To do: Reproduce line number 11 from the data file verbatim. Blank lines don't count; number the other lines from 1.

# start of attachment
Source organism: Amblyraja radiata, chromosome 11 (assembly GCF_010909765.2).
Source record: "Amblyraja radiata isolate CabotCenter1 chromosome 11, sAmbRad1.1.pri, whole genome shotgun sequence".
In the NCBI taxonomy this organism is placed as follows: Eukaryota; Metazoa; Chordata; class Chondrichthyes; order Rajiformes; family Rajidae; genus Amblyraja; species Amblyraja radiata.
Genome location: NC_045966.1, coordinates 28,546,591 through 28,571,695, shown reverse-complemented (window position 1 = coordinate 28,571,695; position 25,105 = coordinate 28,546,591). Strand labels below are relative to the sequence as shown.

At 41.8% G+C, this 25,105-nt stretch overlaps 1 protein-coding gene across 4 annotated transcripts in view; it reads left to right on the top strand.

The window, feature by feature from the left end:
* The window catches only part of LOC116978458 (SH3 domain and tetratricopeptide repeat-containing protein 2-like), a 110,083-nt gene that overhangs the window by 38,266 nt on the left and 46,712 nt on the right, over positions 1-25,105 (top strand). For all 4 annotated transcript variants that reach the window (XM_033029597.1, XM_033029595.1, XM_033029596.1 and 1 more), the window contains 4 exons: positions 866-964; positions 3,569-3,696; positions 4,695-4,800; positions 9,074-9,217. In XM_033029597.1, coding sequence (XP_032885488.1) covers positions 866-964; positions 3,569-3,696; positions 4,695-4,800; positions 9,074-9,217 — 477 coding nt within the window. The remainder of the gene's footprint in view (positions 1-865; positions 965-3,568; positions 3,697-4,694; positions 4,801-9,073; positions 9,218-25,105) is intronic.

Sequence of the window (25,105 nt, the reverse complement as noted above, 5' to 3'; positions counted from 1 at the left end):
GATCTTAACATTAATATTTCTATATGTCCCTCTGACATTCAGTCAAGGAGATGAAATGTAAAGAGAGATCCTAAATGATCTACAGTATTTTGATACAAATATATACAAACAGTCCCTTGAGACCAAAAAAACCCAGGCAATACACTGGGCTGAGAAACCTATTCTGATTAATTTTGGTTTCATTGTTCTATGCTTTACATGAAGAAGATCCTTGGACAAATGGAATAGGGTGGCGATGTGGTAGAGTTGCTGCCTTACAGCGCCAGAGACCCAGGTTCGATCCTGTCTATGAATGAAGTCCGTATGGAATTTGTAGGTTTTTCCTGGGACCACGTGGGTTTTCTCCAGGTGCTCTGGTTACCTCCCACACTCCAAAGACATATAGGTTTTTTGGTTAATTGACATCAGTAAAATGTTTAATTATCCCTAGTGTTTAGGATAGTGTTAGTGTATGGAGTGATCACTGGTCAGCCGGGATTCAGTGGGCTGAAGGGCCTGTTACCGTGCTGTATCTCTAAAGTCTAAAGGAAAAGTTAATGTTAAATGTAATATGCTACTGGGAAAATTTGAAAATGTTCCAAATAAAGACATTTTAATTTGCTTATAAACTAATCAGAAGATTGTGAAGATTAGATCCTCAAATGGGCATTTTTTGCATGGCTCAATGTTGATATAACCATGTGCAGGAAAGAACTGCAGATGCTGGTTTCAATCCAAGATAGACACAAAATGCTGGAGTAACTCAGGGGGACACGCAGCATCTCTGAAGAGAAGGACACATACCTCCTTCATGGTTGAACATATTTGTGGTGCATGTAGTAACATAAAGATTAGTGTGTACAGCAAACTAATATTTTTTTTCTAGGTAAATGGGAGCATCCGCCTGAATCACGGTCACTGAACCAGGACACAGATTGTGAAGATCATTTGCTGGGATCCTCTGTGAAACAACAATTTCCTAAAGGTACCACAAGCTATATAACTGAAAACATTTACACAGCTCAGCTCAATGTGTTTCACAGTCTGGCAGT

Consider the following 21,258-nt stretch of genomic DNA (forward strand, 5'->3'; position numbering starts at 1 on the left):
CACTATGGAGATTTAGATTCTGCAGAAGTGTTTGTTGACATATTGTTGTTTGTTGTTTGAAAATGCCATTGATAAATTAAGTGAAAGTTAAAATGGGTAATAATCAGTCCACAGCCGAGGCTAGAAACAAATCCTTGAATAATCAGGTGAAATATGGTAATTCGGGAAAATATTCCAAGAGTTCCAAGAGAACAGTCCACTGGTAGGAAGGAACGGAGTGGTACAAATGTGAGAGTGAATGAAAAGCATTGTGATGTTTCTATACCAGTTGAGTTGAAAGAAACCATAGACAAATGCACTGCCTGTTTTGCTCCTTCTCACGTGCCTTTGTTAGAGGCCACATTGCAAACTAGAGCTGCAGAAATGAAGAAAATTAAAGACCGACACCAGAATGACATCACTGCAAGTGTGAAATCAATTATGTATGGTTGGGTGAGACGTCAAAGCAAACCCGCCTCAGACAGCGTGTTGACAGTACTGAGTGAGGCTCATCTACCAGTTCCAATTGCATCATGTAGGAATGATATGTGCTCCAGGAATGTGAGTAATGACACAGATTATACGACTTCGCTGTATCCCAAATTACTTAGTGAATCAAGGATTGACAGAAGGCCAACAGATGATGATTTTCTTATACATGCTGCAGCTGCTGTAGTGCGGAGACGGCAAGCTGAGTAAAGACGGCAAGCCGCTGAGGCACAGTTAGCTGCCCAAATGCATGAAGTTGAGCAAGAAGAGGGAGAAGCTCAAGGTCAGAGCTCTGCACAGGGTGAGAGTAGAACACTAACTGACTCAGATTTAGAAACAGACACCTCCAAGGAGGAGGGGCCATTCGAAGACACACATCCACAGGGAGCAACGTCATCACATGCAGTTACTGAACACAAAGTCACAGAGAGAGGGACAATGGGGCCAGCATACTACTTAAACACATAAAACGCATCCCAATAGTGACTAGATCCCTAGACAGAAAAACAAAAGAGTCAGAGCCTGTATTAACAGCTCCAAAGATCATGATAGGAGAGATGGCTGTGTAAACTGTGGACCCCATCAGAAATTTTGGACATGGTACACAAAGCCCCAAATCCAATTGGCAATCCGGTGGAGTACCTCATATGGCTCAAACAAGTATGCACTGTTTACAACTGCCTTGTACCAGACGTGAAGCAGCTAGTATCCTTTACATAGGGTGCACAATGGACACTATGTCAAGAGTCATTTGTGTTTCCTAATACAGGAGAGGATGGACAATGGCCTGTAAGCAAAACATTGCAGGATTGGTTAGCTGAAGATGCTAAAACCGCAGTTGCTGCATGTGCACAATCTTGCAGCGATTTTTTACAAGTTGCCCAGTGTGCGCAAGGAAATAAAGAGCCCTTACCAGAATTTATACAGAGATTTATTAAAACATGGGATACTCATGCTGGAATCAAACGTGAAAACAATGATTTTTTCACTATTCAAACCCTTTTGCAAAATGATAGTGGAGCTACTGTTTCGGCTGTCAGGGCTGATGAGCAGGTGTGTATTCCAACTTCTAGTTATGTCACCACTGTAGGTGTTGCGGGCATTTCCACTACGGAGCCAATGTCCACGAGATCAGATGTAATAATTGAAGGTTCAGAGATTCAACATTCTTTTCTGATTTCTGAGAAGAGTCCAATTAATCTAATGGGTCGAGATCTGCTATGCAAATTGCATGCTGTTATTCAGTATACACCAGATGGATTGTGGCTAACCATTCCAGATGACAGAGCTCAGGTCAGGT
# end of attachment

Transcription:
CACTATGGAGATTTAGATTCTGCAGAAGTGTTTGTTGACATATTGTTGTTTGTTGTTTGAAAATGCCATTGATAAATTAAGTGAAAGTTAAAATGGGTAATAATCAGTCCACAGCCGAGGCTAGAAACAAATCCTTGAATAATCAGGTGAAATATGGTAATTCGGGAAAATATTCCAAGAGTTCCAAGAGAACAGTCCACTGGTAGGAAGGAACGGAGTGGTACAAATGTGAGAGTGAATGAAAAGCATTGTGATGTTTCTATACCAGTTGAGTTGAAAGAAACCATAGACAAATGCACTGCCTGTTTTGCTCCTTCTCACGTGCCTTTGTTAGAGGCCACATTGCAAACTAGAGCTGCAGAAATGAAGAAAATTAAAGACCGACACCAGAATGACATCACTGCAAGTGTGAAATCAATTATGTATGGTTGGGTGAGACGTCAAAGCAAACCCGCCTCAGACAGCGTGTTGACAGTACTGAGTGAGGCTCATCTACCAGTTCCAATTGCATCATGTAGGAATGATATGTGCTCCAGGAATGTGAGTAATGACACAGATTATACGACTTCGCTGTATCCCAAATTACTTAGTGAATCAAGGATTGACAGAAGGCCAACAGATGATGATTTTCTTATACATGCTGCAGCTGCTGTAGTGCGGAGACGGCAAGCTGAGTAAAGACGGCAAGCCGCTGAGGCACAGTTAGCTGCCCAAATGCATGAAGTTGAGCAAGAAGAGGGAGAAGCTCAAGGTCAGAGCTCTGCACAGGGTGAGAGTAGAACACTAACTGACTCAGATTTAGAAACAGACACCTCCAAGGAGGAGGGGCCATTCGAAGACACACATCCACAGGGAGCAACGTCATCACATGCAGTTACTGAACACAAAGTCACAGAGAGAGGGACAATGGGGCCAGCATACTACTTAAACACATAAAACGCATCCCAATAGTGACTAGATCCCTAGACAGAAAAACAAAAGAGTCAGAGCCTGTATTAACAGCTCCAAAGATCATGATAGGAGAGATGGCTGTGTAAACTGTGGACCCCATCAGAAATTTTGGACATGGTACACAAAGCCCCAAATCCAATTGGCAATCCGGTGGAGTACCTCATATGGCTCAAACAAGTATGCACTGTTTACAACTGCCTTGTACCAGACGTGAAGCAGCTAGTATCCTTTACATAGGGTGCACAATGGACACTATGTCAAGAGTCATTTGTGTTTCCTAATACAGGAGAGGATGGACAATGGCCTGTAAGCAAAACATTGCAGGATTGGTTAGCTGAAGATGCTAAAACCGCAGTTGCTGCATGTGCACAATCTTGCAGCGATTTTTTACAAGTTGCCCAGTGTGCGCAAGGAAATAAAGAGCCCTTACCAGAATTTATACAGAGATTTATTAAAACATGGGATACTCATGCTGGAATCAAACGTGAAAACAATGATTTTTTCACTATTCAAACCCTTTTGCAAAATGATAGTGGAGCTACTGTTTCGGCTGTCAGGGCTGATGAGCAGGTGTGTATTCCAACTTCTAGTTATGTCACCACTGTAGGTGTTGCGGGCATTTCCACTACGGAGCCAATGTCCACGAGATCAGATGTAATAATTGAAGGTTCAGAGATTCAACATTCTTTTCTGATTTCTGAGAAGAGTCCAATTAATCTAATGGGTCGAGATCTGCTATGCAAATTGCATGCTGTTATTCAGTATACACCAGATGGATTGTGGCTAACCATTCCAGATGACAGAGCTCAGGTCAGGT